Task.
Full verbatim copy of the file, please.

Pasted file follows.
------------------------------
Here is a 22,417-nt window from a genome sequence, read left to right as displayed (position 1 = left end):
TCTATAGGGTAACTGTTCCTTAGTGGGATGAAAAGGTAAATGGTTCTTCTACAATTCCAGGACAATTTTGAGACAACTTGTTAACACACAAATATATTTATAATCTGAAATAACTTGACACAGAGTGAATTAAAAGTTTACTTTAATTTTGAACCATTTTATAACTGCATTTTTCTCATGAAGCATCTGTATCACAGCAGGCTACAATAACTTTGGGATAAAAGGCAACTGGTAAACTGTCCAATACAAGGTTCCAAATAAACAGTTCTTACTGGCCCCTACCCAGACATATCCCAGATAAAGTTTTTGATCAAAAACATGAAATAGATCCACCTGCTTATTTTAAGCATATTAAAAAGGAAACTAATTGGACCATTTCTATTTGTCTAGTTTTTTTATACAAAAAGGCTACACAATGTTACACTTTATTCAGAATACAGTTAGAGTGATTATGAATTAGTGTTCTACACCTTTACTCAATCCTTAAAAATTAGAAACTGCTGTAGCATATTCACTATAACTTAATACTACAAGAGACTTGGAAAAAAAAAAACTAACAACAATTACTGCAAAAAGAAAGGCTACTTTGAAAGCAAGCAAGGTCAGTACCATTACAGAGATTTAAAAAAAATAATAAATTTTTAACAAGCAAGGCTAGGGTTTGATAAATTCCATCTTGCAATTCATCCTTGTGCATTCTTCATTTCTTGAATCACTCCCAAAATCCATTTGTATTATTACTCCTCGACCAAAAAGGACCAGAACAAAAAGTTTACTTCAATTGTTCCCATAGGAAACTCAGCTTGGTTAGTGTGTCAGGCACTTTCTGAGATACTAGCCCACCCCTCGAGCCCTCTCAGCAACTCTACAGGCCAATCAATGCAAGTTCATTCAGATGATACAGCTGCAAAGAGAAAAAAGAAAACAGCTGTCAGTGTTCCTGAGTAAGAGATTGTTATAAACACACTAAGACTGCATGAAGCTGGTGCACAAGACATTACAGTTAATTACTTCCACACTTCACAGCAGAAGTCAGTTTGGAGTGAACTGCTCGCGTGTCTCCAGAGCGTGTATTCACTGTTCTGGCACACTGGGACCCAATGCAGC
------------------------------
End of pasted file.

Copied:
Here is a 22,417-nt window from a genome sequence, read left to right as displayed (position 1 = left end):
TCTATAGGGTAACTGTTCCTTAGTGGGATGAAAAGGTAAATGGTTCTTCTACAATTCCAGGACAATTTTGAGACAACTTGTTAACACACAAATATATTTATAATCTGAAATAACTTGACACAGAGTGAATTAAAAGTTTACTTTAATTTTGAACCATTTTATAACTGCATTTTTCTCATGAAGCATCTGTATCACAGCAGGCTACAATAACTTTGGGATAAAAGGCAACTGGTAAACTGTCCAATACAAGGTTCCAAATAAACAGTTCTTACTGGCCCCTACCCAGACATATCCCAGATAAAGTTTTTGATCAAAAACATGAAATAGATCCACCTGCTTATTTTAAGCATATTAAAAAGGAAACTAATTGGACCATTTCTATTTGTCTAGTTTTTTTATACAAAAAGGCTACACAATGTTACACTTTATTCAGAATACAGTTAGAGTGATTATGAATTAGTGTTCTACACCTTTACTCAATCCTTAAAAATTAGAAACTGCTGTAGCATATTCACTATAACTTAATACTACAAGAGACTTGGAAAAAAAAAAACTAACAACAATTACTGCAAAAAGAAAGGCTACTTTGAAAGCAAGCAAGGTCAGTACCATTACAGAGATTTAAAAAAAATAATAAATTTTTAACAAGCAAGGCTAGGGTTTGATAAATTCCATCTTGCAATTCATCCTTGTGCATTCTTCATTTCTTGAATCACTCCCAAAATCCATTTGTATTATTACTCCTCGACCAAAAAGGACCAGAACAAAAAGTTTACTTCAATTGTTCCCATAGGAAACTCAGCTTGGTTAGTGTGTCAGGCACTTTCTGAGATACTAGCCCACCCCTCGAGCCCTCTCAGCAACTCTACAGGCCAATCAATGCAAGTTCATTCAGATGATACAGCTGCAAAGAGAAAAAAGAAAACAGCTGTCAGTGTTCCTGAGTAAGAGATTGTTATAAACACACTAAGACTGCATGAAGCTGGTGCACAAGACATTACAGTTAATTACTTCCACACTTCACAGCAGAAGTCAGTTTGGAGTGAACTGCTCGCGTGTCTCCAGAGCGTGTATTCACTGTTCTGGCACACTGGGACCCAATGCAGC